But even though man is sunken in the mire of wickedness and moral rot, he yet knows that those that do such things are worthy of death (vs. 32).   Darkened though his mind is, he yet retains the ability to know the difference, but he has no capacity to choose the good, but chooses the evil and rejoices in those that do evil.  He hates his own rationality and seeks to drown it in drugs, alcohol, pleasure, and Hegelian dialectics, which are as old as the Garden of Eden.  The judgment of God does not entirely take away man's ability to reason, for then he would be as the beasts of the field, but God's judgment is the darkening of the mind, and the removal of the ability to choose the good.

 

Once we pretend that man is not responsible as a rational, thinking being; pretending that God is some kind of self-contradictory Being that resolves all true contradictions in His Being (may Mary Baker Eddy rest in peace!), all that is left is to "feel the text" of Scripture.  Careful analysis, logic, labor to resolve apparent contradictions, rational arguments, are counted as "cold and logical," and we find that the part of the Bible we understand becomes smaller and smaller.

 

What is even more devastating is the effect for morals.  Because God's will is impervious to a reasonable study of the Bible (Who can "understand" the requirement to hate your own life, but to love your neighbor as yourself?), we simply fold our reason neatly into a napkin, hide it in a hole in the ground, and follow commandments.  We become blind leaders of the blind.  If it isn't forbidden, it is ok, no matter how stupid it is.  We do not want to intrude our fallen reason into the ethical situation, now, do we?  We certainly do not want our morals to make sense to anyone.   We do not want to be considered rationalists, and we prove it by straining at gnats and swallowing camels.   But what did Jesus mean when he said that our light should so shine before men that they might see our good works and glorify our Father which is in heaven?   Do we light the world by our stupidity?  Shouldn't our morals connect with something in the image of God, even that remnant of His image in fallen man?

 

Is there an alternative to irrationalism?   We might remember the words of our Lord Jesus:  "What is a man profited, if he shall gain the whole world, and lose his own soul?" (Matthew 16:26)  We are called to make a rational decision on the basis of propositions that are set forth in the Scriptures: propositions about eternity, man's soul, value systems, and God, who certainly doesn't teach that Heaven and Hell are resolved in a vain dream of unity.

 

“Be not conformed to this world: but be ye transformed by the renewing of your mind, that ye may prove what is that good, and acceptable, and perfect, will of God." (Romans 12:1,1)   True worship is in terms of living sacrifices, a service that is "reasonable," rational, from the inside, of the word: not just ritual, compulsion, blind commandment-keeping, or emotional hoopla.  The renewed mind is able to "prove" [same word as in Romans 1:28] that good and acceptable and perfect will of God.  To reject the rational unity of the Bible is to become moralistic with a vengeance, blind leaders of the blind, blindly following the letter of the law, no matter how much it contradicts the rest of the Bible or good sense.  We no longer prophesy according to the proportion [analogy] of faith, for there is no such thing.  The Bible is wholly an anthropomorphic document with no real heavenly connection, for God has no Word [rational, ordered, self-consistent Wisdom].   The Bible therefore is no real revelation of God, but simply an approximation, no better than man himself, who is the image of God, an anthropomorphic representation of God.  Barth has won the day, we read a wholly human book in order to gain some insights into an essentially unknowable God.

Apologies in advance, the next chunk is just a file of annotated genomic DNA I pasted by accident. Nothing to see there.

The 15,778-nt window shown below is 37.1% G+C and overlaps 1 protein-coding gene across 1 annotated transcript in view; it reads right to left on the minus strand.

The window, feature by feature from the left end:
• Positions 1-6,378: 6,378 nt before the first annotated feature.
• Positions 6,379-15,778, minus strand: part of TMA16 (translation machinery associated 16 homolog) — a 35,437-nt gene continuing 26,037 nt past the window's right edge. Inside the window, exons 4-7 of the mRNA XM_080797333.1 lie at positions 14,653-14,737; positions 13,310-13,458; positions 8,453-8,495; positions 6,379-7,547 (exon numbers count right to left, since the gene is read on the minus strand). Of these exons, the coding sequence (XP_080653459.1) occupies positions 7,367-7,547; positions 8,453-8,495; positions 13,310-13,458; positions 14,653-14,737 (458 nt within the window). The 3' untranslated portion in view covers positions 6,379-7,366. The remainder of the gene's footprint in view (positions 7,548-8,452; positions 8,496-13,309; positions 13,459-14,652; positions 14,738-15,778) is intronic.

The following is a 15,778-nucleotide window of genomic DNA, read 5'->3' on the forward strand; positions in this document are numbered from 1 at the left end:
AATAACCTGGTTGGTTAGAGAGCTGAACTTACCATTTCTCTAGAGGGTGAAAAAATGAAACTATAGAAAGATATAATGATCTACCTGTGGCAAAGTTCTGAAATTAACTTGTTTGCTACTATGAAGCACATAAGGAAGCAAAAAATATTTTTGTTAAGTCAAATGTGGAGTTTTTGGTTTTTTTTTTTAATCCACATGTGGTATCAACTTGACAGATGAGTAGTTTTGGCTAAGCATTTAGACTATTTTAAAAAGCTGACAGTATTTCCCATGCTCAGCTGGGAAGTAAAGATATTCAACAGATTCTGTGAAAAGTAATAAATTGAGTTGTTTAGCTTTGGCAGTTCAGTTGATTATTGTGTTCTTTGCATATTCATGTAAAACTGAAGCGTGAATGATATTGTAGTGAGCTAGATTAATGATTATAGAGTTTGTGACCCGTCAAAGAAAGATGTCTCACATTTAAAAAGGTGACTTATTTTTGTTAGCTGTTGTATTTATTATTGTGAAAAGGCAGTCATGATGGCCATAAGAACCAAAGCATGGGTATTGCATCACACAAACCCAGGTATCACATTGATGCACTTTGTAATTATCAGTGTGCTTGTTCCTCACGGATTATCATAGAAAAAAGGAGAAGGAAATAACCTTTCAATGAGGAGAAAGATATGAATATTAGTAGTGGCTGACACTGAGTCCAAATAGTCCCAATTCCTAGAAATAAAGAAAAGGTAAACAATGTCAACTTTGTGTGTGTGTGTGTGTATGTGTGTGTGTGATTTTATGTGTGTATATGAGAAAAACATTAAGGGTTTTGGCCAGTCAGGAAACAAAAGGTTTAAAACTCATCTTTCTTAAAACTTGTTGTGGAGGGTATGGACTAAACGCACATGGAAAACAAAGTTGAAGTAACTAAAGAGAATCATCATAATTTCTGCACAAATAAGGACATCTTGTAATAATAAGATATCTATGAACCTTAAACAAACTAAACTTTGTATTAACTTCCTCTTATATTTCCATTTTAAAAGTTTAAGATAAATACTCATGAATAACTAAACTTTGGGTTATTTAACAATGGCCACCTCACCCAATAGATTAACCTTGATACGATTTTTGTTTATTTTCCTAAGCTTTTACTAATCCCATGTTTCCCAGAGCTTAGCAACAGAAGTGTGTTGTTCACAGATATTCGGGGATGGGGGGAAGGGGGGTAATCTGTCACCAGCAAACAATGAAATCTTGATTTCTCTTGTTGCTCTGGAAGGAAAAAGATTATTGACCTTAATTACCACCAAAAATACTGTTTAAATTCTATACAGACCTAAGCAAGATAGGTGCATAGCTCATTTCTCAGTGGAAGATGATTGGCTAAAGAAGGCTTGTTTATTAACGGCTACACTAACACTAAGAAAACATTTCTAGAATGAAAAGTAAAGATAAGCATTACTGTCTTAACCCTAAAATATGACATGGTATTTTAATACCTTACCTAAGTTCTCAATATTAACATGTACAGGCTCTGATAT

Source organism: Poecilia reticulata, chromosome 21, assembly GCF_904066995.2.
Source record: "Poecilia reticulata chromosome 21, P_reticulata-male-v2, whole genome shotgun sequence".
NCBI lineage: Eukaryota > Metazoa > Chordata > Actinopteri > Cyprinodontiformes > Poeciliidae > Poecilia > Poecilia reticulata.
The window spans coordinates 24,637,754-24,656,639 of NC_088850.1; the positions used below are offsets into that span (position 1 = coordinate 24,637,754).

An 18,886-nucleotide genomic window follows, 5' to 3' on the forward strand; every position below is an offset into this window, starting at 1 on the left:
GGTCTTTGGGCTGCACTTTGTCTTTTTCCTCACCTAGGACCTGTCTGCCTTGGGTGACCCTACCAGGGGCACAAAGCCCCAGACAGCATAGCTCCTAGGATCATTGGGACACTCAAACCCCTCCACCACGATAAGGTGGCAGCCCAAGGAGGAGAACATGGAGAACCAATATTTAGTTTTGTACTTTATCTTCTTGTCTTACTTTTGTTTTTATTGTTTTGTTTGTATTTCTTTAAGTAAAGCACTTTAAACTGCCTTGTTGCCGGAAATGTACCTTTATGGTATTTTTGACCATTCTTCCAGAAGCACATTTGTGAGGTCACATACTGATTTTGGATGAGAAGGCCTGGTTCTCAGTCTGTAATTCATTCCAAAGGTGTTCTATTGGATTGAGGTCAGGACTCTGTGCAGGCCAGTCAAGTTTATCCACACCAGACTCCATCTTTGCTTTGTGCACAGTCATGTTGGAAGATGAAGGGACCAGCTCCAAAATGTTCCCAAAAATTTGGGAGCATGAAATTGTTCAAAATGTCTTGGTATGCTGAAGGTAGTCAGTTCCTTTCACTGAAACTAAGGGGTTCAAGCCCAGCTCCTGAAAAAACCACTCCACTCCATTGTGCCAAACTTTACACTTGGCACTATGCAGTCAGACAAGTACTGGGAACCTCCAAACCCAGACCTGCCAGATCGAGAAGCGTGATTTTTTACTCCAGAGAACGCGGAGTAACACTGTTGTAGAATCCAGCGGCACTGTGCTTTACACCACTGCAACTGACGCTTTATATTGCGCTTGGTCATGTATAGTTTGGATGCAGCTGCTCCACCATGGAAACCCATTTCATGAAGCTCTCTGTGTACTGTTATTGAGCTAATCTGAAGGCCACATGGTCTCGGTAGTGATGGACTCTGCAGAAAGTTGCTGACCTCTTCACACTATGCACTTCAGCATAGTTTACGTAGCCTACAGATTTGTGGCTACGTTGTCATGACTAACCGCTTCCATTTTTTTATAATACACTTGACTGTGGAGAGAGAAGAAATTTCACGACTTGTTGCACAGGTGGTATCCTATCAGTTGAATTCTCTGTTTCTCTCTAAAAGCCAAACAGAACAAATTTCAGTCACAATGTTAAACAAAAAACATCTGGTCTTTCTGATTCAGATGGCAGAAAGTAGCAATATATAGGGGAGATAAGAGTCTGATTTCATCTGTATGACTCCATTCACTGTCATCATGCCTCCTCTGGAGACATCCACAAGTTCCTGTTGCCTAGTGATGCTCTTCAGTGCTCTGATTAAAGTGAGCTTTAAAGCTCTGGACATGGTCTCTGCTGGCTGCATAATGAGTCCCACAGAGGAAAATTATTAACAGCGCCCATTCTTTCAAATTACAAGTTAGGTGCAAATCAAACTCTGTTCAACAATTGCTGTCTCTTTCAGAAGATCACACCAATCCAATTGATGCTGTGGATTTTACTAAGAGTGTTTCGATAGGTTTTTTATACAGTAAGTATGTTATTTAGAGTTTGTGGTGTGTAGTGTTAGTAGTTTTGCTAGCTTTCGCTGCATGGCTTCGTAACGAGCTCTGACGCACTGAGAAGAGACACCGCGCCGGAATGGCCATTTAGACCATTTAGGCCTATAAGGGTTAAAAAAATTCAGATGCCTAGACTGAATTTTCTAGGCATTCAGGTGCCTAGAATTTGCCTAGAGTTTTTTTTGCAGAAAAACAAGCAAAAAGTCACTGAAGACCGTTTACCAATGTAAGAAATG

"Order my steps in thy word," the Psalmist said (Psalm 119:133).  The word is a word of order, and we are to do things decently and in order.  There is a system of morality in the Bible.   The Pharisees didn't understand this and just blindly followed commandments.  Keeping the ceremonies of Sabbath was equal to making a man whole.   They just judged according to appearance, and were incapable of righteous judgment.  They strained at gnats and swallowed camels.  But what order can there be if truth is ultimately a synthesis of opposites?

 

They were blind, not because they did not have eyes, nor because they were totally incapable of seeing, but because they didn't like what they saw.  "If ye were blind," Jesus said, "Ye should have no sin: but now ye say, We see; therefore your sin remaineth."  (John 9:41)  But why try to make sense of such sayings of Christ?   If they are contradictory, they are like a Buddhist koan that only serves to reveal the ultimate absurdity of our lives.  We read them to get flashes of Christian satori, not meaning that is connected to the world of sense or to the nature of the true God.

 

"Let the wicked forsake his way, and the unrighteous man his thoughts: and let him return unto the Lord, and he will have mercy upon him; and to our God, for he will abundantly pardon.  For my thoughts are not your thoughts, neither are your ways my ways, saith the Lord."

 

Forsake my ways for what?  Forsake my thoughts for what?  For contradictory ways and for contradictory thoughts?   A poor sinner like me has enough of contradictory ways and contradictory thoughts.  What I need is renewal, so that I can walk in the straight and narrow way, and think with a single mind.   God's ways and God's thoughts are not an infinity of contradiction, but the unity of wisdom and truth.  "Teach me thy way, O Lord; I will walk in thy truth: unite my heart to fear thy name."  Psalm 86:11                 Return to menu